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Thursday, October 2, 2014

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Insane 'Sin City' sequel simply bores

Dimension

By Sean Czarnecki, Daily Arts Writer
Published September 1, 2014

I appreciate the right kind of crazy in a person, and there is plenty of crazy in “Sin City: A Dame to Kill For.” The black-and-white CGI is gaudy, the nudity is brazen, the one-liners pile on and the gore spills. It is loud and tasteless, but taste isn’t the point. It is not elegant, and never claims to be. Absurdity means everything in a neo-noir universe like this, where the poker chips stack as high as cities, chivalry is punished, and the lines that are drawn are always crossed. Attitude is everything. Unfortunately, Frank Miller’s latest dreamscape — however nasty, however wicked — never reaches that same level of insanity its predecessor had, which made it an unqualified success.

“Sin City” was a novelty back in 2005 when it was released. Freed from the normal boundaries of taste, you got the sense Miller was reveling in the opportunity to adapt his characters for the big screen, with co-director Robert Rodriguez (“Machete Kills”) adding campy touches all his own. The stylized CGI visual palette of high contrast black-and-white, coupled with unapologetic violence and sexuality, appealed to our fascination with crime. Benicio Del Toro’s (“Guardians of the Galaxy”) turn as the undead Jackie Boy was inspired. Bruce Willis’ (“G.I. Joe: Retaliation”) self-parody of the grizzled cop he plays so often earned smart laughter. But you won’t find such inspiration in this installment. It would not surprise me if we look back on “A Dame to Kill For” as the end of an era of this kind of visual style.

“A Dame to Kill For” is divided up into four separate stories, each of them about as good as the other, and each following a single protagonist. Marv (Mickey Rourke, “The Wrestler”) is out killing frat boys. Johnny (Joseph Gordon-Levitt, “Don Jon”) is an arrogant card player who plays a risky game against Sin City’s most powerful politician, Senator Roarke (Powers Boothe, TV’s “Deadwood”). Dwight McCarthy (Josh Brolin, “Men in Black 3”) is a private detective haunted by his past, and drawn back hopelessly into the schemes of his old lover Ava Lord (Eva Green, “300: Rise of an Empire”). And finally, Nancy Callahan (Jessica Alba, “Machete”), in despair, in the madness of revenge, is out to kill Senator Roarke for the untimely end of the man she loved, John Hartigan (Willis).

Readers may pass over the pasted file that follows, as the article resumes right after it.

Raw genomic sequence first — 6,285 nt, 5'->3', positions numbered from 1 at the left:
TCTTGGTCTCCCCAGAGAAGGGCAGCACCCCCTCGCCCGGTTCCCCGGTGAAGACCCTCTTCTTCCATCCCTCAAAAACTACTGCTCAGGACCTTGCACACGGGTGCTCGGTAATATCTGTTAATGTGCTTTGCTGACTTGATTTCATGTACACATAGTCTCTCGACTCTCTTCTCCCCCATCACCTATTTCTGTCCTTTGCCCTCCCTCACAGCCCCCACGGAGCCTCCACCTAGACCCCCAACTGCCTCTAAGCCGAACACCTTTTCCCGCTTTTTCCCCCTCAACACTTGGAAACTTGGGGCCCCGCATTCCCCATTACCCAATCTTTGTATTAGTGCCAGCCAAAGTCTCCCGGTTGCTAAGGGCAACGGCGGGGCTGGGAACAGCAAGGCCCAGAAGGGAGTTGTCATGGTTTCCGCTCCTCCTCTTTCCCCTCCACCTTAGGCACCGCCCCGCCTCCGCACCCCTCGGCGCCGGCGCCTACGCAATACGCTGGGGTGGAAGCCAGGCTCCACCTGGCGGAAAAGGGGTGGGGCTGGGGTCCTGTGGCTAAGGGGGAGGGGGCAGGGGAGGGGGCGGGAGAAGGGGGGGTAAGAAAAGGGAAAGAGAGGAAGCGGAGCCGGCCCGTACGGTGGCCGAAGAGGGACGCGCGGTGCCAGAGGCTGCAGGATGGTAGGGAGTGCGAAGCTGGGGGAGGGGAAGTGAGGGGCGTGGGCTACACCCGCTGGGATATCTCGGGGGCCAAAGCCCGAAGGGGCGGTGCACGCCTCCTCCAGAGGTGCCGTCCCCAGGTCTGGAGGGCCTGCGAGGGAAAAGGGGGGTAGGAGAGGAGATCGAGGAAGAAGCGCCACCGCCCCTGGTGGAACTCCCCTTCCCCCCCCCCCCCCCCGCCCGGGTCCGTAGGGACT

Like the original, “A Dame to Kill For” owes much of its appeal to its ensemble cast. You get the sense this movie is a costume party and its actors come dressed “to the nines.” Christopher Lloyd (yeah, dude, like Doc Brown from “Back to the Future”) makes a cameo as a doctor who shoots up heroin before every operation. (It’s how he’s got those steady hands.) It’s a brilliant high point of the movie; if only there were more moments like it, with that same outrageous humor. The actors seem to be having fun, but for all the noise, it was repetitive and I ended up just being bored. The amnesia-prone Marv serves as a convenient metaphor: lumbering, ponderous, hungover, constantly re-tracing his own steps.

My political awareness has grown since I was thirteen, when I first saw “Sin City” and the “awesome” factor was all that mattered. It’s time now to acknowledge the series’ conflicts with its treatment of women. I do understand Rodriguez and Miller are treating their subject matter tongue-in-cheek and that they parody and follow the “exploitation” tradition of the ’70s and ’80s — films like “I Spit on Your Grave.” I understand also they wanted to create capable women that are dangerous, who weaponize their sexuality and punish lechery. These are women who like sex. They are confident in their bodies. Still, at the same time these women empower themselves, they are limited. While Miller and Rodriguez play with male gaze, they want to titillate their audience with these women’s bodies. They avoid some sexisms and fall hopelessly into others. In short, they want to have their cake and to eat it, too. We have to think about that contradiction. This is not to condemn nor defend the series. This is just to think about that conflict, because of how important it is in today's culture.

The death of Lauren Bacall, who starred alongside Humphrey Bogart, throws the influence of film noir into sharp relief. Haven’t we all wanted to sit smug as hell in a wreath of cigarette smoke, in the slants of light coming through the window shades? Can’t we brood in the shadows? If only to put our noir “hats” back on, “A Dame to Kill For” might be worth the trip. For me, thinking back on how good the original “Sin City” was, and how lousy this one is as an example of noir — it’s just depressing.


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